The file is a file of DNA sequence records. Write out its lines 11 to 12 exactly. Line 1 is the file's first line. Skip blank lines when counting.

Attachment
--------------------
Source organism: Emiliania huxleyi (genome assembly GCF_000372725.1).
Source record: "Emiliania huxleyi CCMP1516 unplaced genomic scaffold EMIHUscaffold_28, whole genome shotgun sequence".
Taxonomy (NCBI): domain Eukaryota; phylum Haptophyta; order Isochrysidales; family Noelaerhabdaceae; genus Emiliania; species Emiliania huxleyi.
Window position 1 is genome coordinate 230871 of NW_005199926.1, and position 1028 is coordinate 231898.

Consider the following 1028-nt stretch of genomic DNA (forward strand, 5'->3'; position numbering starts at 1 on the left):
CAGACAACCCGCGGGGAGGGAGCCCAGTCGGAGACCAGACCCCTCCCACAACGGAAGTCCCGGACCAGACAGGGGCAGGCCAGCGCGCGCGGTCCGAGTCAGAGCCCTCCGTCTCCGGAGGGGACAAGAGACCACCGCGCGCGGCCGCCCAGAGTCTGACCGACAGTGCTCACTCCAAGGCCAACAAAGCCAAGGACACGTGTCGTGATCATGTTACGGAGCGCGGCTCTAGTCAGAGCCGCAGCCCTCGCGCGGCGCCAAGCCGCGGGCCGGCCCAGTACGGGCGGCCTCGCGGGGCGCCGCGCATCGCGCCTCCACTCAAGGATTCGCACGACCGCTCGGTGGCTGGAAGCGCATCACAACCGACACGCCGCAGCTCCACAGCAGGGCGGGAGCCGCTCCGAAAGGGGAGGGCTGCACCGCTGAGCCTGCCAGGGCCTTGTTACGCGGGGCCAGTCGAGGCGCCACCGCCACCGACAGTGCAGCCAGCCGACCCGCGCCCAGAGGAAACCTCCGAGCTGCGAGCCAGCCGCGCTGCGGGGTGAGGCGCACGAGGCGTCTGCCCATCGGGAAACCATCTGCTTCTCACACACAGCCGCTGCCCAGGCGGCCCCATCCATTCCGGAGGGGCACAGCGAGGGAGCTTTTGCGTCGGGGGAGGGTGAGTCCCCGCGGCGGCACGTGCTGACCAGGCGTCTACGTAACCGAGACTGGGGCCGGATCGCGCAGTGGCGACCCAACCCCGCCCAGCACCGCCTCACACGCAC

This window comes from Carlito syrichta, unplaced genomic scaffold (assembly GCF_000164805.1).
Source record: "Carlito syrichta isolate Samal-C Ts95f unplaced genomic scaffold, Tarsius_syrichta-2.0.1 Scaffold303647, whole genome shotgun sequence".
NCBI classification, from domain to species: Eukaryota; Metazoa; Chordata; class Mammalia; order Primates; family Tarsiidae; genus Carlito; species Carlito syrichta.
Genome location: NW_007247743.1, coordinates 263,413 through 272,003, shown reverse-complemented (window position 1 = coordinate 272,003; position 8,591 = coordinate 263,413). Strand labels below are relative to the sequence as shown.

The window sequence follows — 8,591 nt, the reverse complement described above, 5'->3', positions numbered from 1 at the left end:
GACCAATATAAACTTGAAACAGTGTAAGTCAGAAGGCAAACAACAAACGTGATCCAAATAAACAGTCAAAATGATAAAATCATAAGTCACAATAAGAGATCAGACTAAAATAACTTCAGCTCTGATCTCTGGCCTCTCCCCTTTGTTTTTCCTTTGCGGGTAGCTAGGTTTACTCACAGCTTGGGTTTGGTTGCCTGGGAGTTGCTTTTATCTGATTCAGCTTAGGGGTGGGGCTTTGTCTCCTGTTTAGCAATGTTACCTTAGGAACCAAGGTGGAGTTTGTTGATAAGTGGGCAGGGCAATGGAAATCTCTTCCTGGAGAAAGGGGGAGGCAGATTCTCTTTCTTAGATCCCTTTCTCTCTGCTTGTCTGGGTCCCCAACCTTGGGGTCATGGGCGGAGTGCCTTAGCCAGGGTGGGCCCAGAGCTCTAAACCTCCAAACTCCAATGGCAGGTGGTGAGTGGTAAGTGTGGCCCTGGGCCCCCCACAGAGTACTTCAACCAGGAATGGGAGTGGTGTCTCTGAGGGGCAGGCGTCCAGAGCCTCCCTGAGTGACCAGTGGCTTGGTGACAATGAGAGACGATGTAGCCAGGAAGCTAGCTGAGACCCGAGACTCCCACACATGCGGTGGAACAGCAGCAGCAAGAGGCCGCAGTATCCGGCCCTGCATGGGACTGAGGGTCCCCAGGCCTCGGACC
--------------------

The window sequence follows — 8,591 nt, the reverse complement described above, 5'->3', positions numbered from 1 at the left end:
GACCAATATAAACTTGAAACAGTGTAAGTCAGAAGGCAAACAACAAACGTGATCCAAATAAACAGTCAAAATGATAAAATCATAAGTCACAATAAGAGATCAGACTAAAATAACTTCAGCTCTGATCTCTGGCCTCTCCCCTTTGTTTTTCCTTTGCGGGTAGCTAGGTTTACTCACAGCTTGGGTTTGGTTGCCTGGGAGTTGCTTTTATCTGATTCAGCTTAGGGGTGGGGCTTTGTCTCCTGTTTAGCAATGTTACCTTAGGAACCAAGGTGGAGTTTGTTGATAAGTGGGCAGGGCAATGGAAATCTCTTCCTGGAGAAAGGGGGAGGCAGATTCTCTTTCTTAGATCCCTTTCTCTCTGCTTGTCTGGGTCCCCAACCTTGGGGTCATGGGCGGAGTGCCTTAGCCAGGGTGGGCCCAGAGCTCTAAACCTCCAAACTCCAATGGCAGGTGGTGAGTGGTAAGTGTGGCCCTGGGCCCCCCACAGAGTACTTCAACCAGGAATGGGAGTGGTGTCTCTGAGGGGCAGGCGTCCAGAGCCTCCCTGAGTGACCAGTGGCTTGGTGACAATGAGAGACGATGTAGCCAGGAAGCTAGCTGAGACCCGAGACTCCCACACATGCGGTGGAACAGCAGCAGCAAGAGGCCGCAGTATCCGGCCCTGCATGGGACTGAGGGTCCCCAGGCCTCGGACC